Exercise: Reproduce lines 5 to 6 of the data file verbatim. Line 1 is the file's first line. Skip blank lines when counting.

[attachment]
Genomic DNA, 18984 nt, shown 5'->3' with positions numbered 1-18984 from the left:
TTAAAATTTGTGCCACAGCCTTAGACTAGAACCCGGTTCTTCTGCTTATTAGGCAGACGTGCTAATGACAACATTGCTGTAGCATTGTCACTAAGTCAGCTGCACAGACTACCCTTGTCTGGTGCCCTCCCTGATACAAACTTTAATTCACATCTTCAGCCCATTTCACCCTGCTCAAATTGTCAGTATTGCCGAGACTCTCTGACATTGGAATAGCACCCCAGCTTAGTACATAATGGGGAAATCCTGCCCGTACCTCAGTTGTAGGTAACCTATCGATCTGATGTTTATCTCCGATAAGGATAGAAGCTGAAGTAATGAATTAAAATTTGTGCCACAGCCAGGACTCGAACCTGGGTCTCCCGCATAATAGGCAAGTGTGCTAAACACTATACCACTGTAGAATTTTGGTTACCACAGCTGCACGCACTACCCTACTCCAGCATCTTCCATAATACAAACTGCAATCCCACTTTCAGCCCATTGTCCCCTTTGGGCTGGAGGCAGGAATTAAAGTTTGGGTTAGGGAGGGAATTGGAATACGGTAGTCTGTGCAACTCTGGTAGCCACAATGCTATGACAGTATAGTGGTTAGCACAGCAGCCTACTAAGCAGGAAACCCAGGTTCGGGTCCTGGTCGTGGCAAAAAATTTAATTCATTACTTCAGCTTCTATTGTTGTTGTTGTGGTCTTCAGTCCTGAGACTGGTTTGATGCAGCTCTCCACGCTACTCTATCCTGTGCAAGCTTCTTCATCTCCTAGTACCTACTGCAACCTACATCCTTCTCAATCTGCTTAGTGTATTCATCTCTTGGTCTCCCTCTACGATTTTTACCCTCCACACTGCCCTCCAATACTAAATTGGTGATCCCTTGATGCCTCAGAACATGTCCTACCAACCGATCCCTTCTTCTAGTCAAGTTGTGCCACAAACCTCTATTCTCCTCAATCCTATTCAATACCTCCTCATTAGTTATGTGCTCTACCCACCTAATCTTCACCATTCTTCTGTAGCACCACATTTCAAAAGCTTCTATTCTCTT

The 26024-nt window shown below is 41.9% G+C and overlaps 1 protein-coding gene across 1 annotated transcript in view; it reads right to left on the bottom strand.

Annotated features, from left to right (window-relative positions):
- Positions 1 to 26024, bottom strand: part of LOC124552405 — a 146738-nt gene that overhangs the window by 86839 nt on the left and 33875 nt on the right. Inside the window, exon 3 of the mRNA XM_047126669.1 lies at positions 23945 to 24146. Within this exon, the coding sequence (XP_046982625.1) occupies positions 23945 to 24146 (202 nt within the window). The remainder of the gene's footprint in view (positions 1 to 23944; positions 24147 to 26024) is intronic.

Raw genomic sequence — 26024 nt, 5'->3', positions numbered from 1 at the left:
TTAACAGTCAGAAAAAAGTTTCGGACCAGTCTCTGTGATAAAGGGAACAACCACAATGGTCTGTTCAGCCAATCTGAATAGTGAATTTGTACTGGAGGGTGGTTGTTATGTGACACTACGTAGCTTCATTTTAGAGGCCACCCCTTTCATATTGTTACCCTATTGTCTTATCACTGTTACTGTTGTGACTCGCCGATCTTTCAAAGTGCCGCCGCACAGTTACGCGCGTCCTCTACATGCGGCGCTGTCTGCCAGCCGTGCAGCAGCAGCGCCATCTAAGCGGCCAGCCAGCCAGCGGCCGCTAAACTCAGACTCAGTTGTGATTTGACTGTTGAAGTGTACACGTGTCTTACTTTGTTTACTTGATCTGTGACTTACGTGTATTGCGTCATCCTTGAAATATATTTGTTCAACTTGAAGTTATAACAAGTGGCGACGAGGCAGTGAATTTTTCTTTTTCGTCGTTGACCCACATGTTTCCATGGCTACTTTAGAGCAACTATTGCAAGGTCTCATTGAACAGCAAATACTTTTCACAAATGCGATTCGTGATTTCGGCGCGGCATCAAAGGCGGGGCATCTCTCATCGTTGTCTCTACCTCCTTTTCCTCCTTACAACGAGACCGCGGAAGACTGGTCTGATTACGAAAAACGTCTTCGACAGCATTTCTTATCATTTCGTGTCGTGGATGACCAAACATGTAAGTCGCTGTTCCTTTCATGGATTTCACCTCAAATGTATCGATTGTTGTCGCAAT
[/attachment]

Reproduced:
- Positions 1 to 26024, bottom strand: part of LOC124552405 — a 146738-nt gene that overhangs the window by 86839 nt on the left and 33875 nt on the right. Inside the window, exon 3 of the mRNA XM_047126669.1 lies at positions 23945 to 24146. Within this exon, the coding sequence (XP_046982625.1) occupies positions 23945 to 24146 (202 nt within the window). The remainder of the gene's footprint in view (positions 1 to 23944; positions 24147 to 26024) is intronic.

Raw genomic sequence — 26024 nt, 5'->3', positions numbered from 1 at the left: